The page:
I have an extended flirtation with wikis. I like the open concept of them, but I find that only about 10% of wiki projects ever really take off due to one important fact: wikis are primarily a challenge of human, rather than technical engineering.
Technically, there are dozens of proven platforms on the market (try wikimatrix.org for scads of them), but the trick is getting the users to buy into the plan. Wikis constantly suffer from the “empty dance floor syndrome,” where no one wants to be the first one out there, and it’s tough to get anyone to shake their tail feather.
And this is where wikipatterns comes in — the Web site and the book.
What is a “wikipattern”? It’s a observed behavior or feature that lots of people have seen when trying to make wikis work. You have a “pattern” which is positive, and an “anti-pattern” which is negative. Example:
Champion [pattern]: A passionate, enthusiastic champion is essential to the success of wiki because s/he will be able to generate interest, give the appropriate amount of training for each person at the right time, monitor growth of the tool and fix problems that could derail adoption.
Bully [anti-pattern]: A bully is the opposite of a champion, and goes too far in pushing people to use the wiki. A good champion knows how to lead people in adopting the wiki, while a bully might get upset at someone for emailing rather than using the wiki.
(Note that patterns and anti-patterns aren’t always mirrored opposites, as in this example.)
These are fundamentally behavioral issues — how do you engineer the people around you into using the new technology?
There are also adoption patterns and anti-patterns, which are concerned less with the people and more with the implementation of project dynamics. Example:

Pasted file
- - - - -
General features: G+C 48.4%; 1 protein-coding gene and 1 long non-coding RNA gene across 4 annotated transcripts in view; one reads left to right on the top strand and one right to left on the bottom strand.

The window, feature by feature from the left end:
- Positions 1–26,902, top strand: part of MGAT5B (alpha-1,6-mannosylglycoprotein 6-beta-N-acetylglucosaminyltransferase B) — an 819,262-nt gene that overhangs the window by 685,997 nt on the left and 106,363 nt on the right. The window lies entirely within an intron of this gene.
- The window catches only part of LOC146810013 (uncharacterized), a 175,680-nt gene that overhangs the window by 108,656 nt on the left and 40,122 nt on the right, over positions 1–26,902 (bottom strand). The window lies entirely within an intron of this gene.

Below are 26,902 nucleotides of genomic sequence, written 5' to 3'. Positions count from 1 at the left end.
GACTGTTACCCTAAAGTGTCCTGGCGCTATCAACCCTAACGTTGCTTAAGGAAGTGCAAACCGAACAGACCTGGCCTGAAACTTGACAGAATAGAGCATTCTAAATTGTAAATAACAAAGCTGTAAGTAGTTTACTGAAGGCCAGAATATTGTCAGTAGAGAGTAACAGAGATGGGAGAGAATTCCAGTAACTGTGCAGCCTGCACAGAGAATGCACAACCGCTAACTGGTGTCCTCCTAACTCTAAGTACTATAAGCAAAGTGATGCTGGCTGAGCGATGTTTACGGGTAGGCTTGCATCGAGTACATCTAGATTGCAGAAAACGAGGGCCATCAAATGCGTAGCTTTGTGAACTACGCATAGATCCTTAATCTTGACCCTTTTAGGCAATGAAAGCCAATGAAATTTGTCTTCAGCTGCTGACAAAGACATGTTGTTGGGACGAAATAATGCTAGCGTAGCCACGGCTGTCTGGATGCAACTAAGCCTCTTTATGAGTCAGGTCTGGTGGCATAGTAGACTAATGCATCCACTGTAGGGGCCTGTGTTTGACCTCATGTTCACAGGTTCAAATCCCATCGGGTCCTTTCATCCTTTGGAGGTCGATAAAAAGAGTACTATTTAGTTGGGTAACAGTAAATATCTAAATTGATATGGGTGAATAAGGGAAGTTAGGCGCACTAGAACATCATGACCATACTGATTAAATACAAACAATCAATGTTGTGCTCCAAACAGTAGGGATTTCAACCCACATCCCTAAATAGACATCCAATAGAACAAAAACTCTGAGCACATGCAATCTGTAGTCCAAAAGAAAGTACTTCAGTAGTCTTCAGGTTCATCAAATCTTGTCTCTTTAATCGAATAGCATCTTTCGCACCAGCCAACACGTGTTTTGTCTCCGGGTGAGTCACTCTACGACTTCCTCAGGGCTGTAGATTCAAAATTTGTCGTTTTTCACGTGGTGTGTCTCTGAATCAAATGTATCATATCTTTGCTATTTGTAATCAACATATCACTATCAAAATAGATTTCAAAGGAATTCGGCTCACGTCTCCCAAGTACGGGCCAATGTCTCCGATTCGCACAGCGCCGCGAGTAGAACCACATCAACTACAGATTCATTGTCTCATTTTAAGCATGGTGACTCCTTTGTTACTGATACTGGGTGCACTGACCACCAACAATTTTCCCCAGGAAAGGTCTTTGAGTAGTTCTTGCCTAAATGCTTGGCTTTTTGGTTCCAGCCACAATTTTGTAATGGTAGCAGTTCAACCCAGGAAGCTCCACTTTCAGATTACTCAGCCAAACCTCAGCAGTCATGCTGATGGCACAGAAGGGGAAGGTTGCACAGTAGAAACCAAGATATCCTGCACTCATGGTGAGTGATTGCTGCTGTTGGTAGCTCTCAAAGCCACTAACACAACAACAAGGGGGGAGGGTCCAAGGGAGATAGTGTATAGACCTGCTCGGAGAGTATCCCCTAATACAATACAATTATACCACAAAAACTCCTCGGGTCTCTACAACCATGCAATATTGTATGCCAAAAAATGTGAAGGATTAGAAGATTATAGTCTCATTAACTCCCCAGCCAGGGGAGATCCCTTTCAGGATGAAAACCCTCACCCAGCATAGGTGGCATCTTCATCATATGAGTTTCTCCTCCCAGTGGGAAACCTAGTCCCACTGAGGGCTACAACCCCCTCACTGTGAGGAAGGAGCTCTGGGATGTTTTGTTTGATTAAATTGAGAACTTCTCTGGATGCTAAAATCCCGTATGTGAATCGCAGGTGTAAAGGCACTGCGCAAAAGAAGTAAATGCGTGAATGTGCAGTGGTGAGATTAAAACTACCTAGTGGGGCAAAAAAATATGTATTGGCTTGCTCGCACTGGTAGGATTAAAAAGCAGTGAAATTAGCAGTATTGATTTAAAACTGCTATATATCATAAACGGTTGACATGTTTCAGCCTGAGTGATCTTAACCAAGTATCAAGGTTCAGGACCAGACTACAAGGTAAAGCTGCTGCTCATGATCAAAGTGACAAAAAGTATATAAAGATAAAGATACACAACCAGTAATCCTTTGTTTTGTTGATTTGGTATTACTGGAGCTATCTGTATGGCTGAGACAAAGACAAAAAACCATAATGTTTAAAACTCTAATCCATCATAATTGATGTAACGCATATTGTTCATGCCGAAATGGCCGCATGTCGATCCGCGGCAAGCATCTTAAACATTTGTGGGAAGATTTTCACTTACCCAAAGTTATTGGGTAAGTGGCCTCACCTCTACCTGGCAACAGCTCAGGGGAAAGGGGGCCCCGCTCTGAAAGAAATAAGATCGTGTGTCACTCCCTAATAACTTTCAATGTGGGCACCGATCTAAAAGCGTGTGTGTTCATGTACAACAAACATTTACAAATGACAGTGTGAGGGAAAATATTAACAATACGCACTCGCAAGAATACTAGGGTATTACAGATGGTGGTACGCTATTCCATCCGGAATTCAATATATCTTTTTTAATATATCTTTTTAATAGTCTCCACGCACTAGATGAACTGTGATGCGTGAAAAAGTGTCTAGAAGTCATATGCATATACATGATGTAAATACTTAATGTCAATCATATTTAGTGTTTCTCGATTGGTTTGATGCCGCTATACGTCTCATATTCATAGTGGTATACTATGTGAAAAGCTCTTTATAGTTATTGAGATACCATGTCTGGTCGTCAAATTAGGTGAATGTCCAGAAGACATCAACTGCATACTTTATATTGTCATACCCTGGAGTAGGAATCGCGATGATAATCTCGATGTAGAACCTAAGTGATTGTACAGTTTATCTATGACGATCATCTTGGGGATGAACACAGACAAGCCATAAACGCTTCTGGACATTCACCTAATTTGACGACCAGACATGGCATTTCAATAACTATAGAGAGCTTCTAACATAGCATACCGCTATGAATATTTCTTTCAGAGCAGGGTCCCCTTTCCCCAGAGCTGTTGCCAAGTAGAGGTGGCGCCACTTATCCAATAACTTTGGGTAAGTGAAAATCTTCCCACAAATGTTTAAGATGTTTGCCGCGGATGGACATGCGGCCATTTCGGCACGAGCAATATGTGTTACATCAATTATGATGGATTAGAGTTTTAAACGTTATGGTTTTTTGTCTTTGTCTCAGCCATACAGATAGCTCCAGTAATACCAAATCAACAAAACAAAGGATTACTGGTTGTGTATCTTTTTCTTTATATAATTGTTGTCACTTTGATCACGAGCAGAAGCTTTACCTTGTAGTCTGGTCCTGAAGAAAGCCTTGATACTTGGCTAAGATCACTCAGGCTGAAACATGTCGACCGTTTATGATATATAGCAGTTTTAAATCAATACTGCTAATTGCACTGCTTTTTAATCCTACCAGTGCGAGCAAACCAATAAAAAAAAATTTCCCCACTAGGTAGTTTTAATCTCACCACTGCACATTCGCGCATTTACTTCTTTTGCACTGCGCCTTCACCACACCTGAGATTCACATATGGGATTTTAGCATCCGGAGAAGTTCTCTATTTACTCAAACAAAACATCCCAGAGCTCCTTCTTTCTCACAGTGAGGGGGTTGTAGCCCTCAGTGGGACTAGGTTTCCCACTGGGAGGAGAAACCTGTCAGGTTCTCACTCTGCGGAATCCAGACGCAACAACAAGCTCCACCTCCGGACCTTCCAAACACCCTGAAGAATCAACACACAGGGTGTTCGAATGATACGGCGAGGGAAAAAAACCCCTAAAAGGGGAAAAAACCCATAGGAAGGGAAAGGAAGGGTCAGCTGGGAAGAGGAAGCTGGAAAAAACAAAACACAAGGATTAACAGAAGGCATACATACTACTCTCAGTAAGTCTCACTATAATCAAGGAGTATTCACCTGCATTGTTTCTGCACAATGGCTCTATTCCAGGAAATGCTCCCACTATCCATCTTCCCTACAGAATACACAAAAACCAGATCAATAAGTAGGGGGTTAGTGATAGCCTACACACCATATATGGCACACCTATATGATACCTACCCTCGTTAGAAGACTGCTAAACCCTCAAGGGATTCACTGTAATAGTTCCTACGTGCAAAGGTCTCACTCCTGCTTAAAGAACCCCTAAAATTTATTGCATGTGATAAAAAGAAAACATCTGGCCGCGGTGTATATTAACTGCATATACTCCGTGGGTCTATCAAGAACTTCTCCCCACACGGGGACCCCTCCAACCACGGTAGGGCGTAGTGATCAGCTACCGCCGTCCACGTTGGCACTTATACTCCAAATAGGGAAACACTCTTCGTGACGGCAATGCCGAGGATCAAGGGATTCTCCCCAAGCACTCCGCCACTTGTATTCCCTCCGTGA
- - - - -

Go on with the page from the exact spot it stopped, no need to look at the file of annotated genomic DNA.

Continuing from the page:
Flying under the Radar [pattern]: […] hosting the wiki initially through unofficial channels, using a corporate credit card or other “black market” funding to pay for hosting, as well as using a set of community resources who are willing to play the role of Champion, Gardner, and other roles on their spare time.
But the Intranet [anti-pattern]: The “ButTheIntranet” pattern is one propogated by a webpageChampion to discourage wiki use, perhaps because they are familiar or vested in the “old” way of doing things on the world-wide-web.
Put together, these patterns and anti-patterns (there are four of five dozen of them), are a fantastic group of observed phenomena when implementing wikis. And, trust me, you’re going to need all the help you can get, because getting users on-board and contributing is often quite a trick. The wiki minefield is large.
Which brings us to the book “wikipatterns.” The book springboards quite a bit off the Web site, and it’s a good resource for two types of people.
- Those who barely know what a wiki is
- Those who are faced with a wiki implementation, and don’t know where to start
That said, the book doesn’t offer much in the way of technical advice, though the author’s companies own product is pimped quite a bit (Confluence, by Atlassian — I’ve looked at it, and it appears exceptional).
However, the technical side of the equation is not really what the book is about. Rather, it’s 150 pages of persuasion that wikis aren’t nearly as scary as you thought ,and that they’d probably work just fine for your project.
In-between the chapters are case studies from various people who have wikis running in product with some explanation of how they did it, and what specific patterns they saw in their own project.
I disgaree with a couple things in the book. First, I’m not a huge fan of wikitext, and I feel like WYSIWYG would give you more buy-in (but, given the author’s experience, who am I to argue?). Additionally, there’s a case study in their that irritated me a little when the author said, essentially, “A CMS can never be a wiki.” I don’t agree with this — I think there’s a very fine line between the two, but that’s another post entirely.
I got everything I expected out of the book. I’m better-equipped now to champion a wiki project, both from what I read in the book and for the introduction it gave me to the Web site, which is just as valuable.